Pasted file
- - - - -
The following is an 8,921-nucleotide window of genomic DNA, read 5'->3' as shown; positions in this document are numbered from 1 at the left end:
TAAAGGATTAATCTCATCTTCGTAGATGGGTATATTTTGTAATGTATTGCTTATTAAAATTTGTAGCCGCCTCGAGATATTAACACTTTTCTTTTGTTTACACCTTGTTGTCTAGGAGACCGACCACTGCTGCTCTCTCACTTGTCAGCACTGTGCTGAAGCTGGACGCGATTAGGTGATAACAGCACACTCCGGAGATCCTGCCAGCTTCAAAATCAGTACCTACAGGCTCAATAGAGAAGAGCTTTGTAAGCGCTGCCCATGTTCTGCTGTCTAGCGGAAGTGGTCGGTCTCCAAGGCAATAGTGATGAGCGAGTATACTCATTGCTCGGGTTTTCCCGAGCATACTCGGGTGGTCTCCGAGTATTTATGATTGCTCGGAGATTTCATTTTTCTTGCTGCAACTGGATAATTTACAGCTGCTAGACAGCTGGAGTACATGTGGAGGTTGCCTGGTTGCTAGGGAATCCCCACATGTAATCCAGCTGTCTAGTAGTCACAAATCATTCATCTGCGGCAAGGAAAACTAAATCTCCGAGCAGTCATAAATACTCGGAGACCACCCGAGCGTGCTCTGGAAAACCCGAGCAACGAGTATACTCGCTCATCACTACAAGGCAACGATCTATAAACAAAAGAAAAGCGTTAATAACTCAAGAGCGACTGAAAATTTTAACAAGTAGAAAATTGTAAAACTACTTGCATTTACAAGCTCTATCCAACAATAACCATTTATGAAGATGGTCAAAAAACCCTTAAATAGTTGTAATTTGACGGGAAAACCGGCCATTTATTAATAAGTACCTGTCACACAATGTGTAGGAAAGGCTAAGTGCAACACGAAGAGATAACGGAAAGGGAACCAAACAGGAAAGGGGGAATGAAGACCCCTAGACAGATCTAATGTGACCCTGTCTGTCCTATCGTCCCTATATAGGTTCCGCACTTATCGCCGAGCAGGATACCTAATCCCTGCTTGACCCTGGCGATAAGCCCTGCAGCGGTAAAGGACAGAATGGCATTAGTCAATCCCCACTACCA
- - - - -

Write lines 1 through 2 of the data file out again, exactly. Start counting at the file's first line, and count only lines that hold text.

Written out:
The following is an 8,921-nucleotide window of genomic DNA, read 5'->3' as shown; positions in this document are numbered from 1 at the left end:
TAAAGGATTAATCTCATCTTCGTAGATGGGTATATTTTGTAATGTATTGCTTATTAAAATTTGTAGCCGCCTCGAGATATTAACACTTTTCTTTTGTTTACACCTTGTTGTCTAGGAGACCGACCACTGCTGCTCTCTCACTTGTCAGCACTGTGCTGAAGCTGGACGCGATTAGGTGATAACAGCACACTCCGGAGATCCTGCCAGCTTCAAAATCAGTACCTACAGGCTCAATAGAGAAGAGCTTTGTAAGCGCTGCCCATGTTCTGCTGTCTAGCGGAAGTGGTCGGTCTCCAAGGCAATAGTGATGAGCGAGTATACTCATTGCTCGGGTTTTCCCGAGCATACTCGGGTGGTCTCCGAGTATTTATGATTGCTCGGAGATTTCATTTTTCTTGCTGCAACTGGATAATTTACAGCTGCTAGACAGCTGGAGTACATGTGGAGGTTGCCTGGTTGCTAGGGAATCCCCACATGTAATCCAGCTGTCTAGTAGTCACAAATCATTCATCTGCGGCAAGGAAAACTAAATCTCCGAGCAGTCATAAATACTCGGAGACCACCCGAGCGTGCTCTGGAAAACCCGAGCAACGAGTATACTCGCTCATCACTACAAGGCAACGATCTATAAACAAAAGAAAAGCGTTAATAACTCAAGAGCGACTGAAAATTTTAACAAGTAGAAAATTGTAAAACTACTTGCATTTACAAGCTCTATCCAACAATAACCATTTATGAAGATGGTCAAAAAACCCTTAAATAGTTGTAATTTGACGGGAAAACCGGCCATTTATTAATAAGTACCTGTCACACAATGTGTAGGAAAGGCTAAGTGCAACACGAAGAGATAACGGAAAGGGAACCAAACAGGAAAGGGGGAATGAAGACCCCTAGACAGATCTAATGTGACCCTGTCTGTCCTATCGTCCCTATATAGGTTCCGCACTTATCGCCGAGCAGGATACCTAATCCCTGCTTGACCCTGGCGATAAGCCCTGCAGCGGTAAAGGACAGAATGGCATTAGTCAATCCCCACTACCA